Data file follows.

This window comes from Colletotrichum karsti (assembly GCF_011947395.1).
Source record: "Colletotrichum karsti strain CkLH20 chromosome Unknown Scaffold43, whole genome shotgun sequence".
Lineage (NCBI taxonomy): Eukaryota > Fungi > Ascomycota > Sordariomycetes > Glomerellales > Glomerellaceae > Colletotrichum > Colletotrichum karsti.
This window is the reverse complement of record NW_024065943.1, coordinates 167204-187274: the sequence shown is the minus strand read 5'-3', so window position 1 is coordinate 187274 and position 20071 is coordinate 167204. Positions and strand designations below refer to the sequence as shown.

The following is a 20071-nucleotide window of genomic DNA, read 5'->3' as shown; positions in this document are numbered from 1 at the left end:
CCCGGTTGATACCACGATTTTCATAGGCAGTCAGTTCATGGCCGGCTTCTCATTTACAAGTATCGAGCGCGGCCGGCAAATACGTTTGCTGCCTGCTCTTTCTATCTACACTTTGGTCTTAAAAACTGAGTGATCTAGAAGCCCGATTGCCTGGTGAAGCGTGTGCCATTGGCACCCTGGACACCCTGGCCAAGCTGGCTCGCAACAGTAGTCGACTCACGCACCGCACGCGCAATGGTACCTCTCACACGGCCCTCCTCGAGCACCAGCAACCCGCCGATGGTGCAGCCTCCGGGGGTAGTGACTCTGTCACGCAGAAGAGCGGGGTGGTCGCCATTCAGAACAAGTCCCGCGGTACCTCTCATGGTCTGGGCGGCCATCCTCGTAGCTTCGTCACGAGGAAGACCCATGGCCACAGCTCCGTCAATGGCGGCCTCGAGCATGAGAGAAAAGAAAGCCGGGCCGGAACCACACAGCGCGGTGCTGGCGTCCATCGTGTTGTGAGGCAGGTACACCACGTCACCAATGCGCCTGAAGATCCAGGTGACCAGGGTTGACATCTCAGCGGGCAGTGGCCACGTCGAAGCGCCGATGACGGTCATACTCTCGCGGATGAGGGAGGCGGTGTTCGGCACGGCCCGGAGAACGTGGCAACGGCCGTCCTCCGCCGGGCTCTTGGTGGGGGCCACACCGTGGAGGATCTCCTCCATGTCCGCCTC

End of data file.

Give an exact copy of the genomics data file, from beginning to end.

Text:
This window comes from Colletotrichum karsti (assembly GCF_011947395.1).
Source record: "Colletotrichum karsti strain CkLH20 chromosome Unknown Scaffold43, whole genome shotgun sequence".
Lineage (NCBI taxonomy): Eukaryota > Fungi > Ascomycota > Sordariomycetes > Glomerellales > Glomerellaceae > Colletotrichum > Colletotrichum karsti.
This window is the reverse complement of record NW_024065943.1, coordinates 167204-187274: the sequence shown is the minus strand read 5'-3', so window position 1 is coordinate 187274 and position 20071 is coordinate 167204. Positions and strand designations below refer to the sequence as shown.

The following is a 20071-nucleotide window of genomic DNA, read 5'->3' as shown; positions in this document are numbered from 1 at the left end:
CCCGGTTGATACCACGATTTTCATAGGCAGTCAGTTCATGGCCGGCTTCTCATTTACAAGTATCGAGCGCGGCCGGCAAATACGTTTGCTGCCTGCTCTTTCTATCTACACTTTGGTCTTAAAAACTGAGTGATCTAGAAGCCCGATTGCCTGGTGAAGCGTGTGCCATTGGCACCCTGGACACCCTGGCCAAGCTGGCTCGCAACAGTAGTCGACTCACGCACCGCACGCGCAATGGTACCTCTCACACGGCCCTCCTCGAGCACCAGCAACCCGCCGATGGTGCAGCCTCCGGGGGTAGTGACTCTGTCACGCAGAAGAGCGGGGTGGTCGCCATTCAGAACAAGTCCCGCGGTACCTCTCATGGTCTGGGCGGCCATCCTCGTAGCTTCGTCACGAGGAAGACCCATGGCCACAGCTCCGTCAATGGCGGCCTCGAGCATGAGAGAAAAGAAAGCCGGGCCGGAACCACACAGCGCGGTGCTGGCGTCCATCGTGTTGTGAGGCAGGTACACCACGTCACCAATGCGCCTGAAGATCCAGGTGACCAGGGTTGACATCTCAGCGGGCAGTGGCCACGTCGAAGCGCCGATGACGGTCATACTCTCGCGGATGAGGGAGGCGGTGTTCGGCACGGCCCGGAGAACGTGGCAACGGCCGTCCTCCGCCGGGCTCTTGGTGGGGGCCACACCGTGGAGGATCTCCTCCATGTCCGCCTC